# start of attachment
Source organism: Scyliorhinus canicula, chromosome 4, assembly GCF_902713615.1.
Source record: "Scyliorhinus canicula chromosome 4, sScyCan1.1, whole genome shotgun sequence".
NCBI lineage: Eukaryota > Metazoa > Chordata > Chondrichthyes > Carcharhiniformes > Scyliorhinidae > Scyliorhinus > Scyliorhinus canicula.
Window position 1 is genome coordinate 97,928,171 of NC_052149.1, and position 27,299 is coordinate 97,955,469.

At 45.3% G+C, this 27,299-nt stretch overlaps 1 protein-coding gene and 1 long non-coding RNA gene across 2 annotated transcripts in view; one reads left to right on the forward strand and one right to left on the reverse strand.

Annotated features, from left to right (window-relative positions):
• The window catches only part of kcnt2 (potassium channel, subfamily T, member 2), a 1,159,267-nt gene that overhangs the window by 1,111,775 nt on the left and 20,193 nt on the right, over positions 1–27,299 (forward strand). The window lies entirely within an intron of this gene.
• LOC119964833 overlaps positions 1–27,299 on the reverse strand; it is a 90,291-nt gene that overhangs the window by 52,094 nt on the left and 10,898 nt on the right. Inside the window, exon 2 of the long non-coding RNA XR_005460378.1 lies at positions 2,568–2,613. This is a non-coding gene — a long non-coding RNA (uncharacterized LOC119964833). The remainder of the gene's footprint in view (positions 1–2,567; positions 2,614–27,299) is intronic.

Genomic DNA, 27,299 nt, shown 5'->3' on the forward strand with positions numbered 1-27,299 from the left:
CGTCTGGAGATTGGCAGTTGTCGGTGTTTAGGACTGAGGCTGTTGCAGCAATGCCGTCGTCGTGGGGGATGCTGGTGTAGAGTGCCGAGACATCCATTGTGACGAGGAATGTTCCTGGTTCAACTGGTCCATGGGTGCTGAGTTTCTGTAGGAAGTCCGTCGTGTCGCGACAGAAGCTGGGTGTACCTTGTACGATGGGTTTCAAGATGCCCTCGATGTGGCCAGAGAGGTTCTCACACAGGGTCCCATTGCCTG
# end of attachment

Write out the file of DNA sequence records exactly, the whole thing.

Source organism: Scyliorhinus canicula, chromosome 4, assembly GCF_902713615.1.
Source record: "Scyliorhinus canicula chromosome 4, sScyCan1.1, whole genome shotgun sequence".
NCBI lineage: Eukaryota > Metazoa > Chordata > Chondrichthyes > Carcharhiniformes > Scyliorhinidae > Scyliorhinus > Scyliorhinus canicula.
Window position 1 is genome coordinate 97,928,171 of NC_052149.1, and position 27,299 is coordinate 97,955,469.

At 45.3% G+C, this 27,299-nt stretch overlaps 1 protein-coding gene and 1 long non-coding RNA gene across 2 annotated transcripts in view; one reads left to right on the forward strand and one right to left on the reverse strand.

Annotated features, from left to right (window-relative positions):
• The window catches only part of kcnt2 (potassium channel, subfamily T, member 2), a 1,159,267-nt gene that overhangs the window by 1,111,775 nt on the left and 20,193 nt on the right, over positions 1–27,299 (forward strand). The window lies entirely within an intron of this gene.
• LOC119964833 overlaps positions 1–27,299 on the reverse strand; it is a 90,291-nt gene that overhangs the window by 52,094 nt on the left and 10,898 nt on the right. Inside the window, exon 2 of the long non-coding RNA XR_005460378.1 lies at positions 2,568–2,613. This is a non-coding gene — a long non-coding RNA (uncharacterized LOC119964833). The remainder of the gene's footprint in view (positions 1–2,567; positions 2,614–27,299) is intronic.

Genomic DNA, 27,299 nt, shown 5'->3' on the forward strand with positions numbered 1-27,299 from the left:
CGTCTGGAGATTGGCAGTTGTCGGTGTTTAGGACTGAGGCTGTTGCAGCAATGCCGTCGTCGTGGGGGATGCTGGTGTAGAGTGCCGAGACATCCATTGTGACGAGGAATGTTCCTGGTTCAACTGGTCCATGGGTGCTGAGTTTCTGTAGGAAGTCCGTCGTGTCGCGACAGAAGCTGGGTGTACCTTGTACGATGGGTTTCAAGATGCCCTCGATGTGGCCAGAGAGGTTCTCACACAGGGTCCCATTGCCTG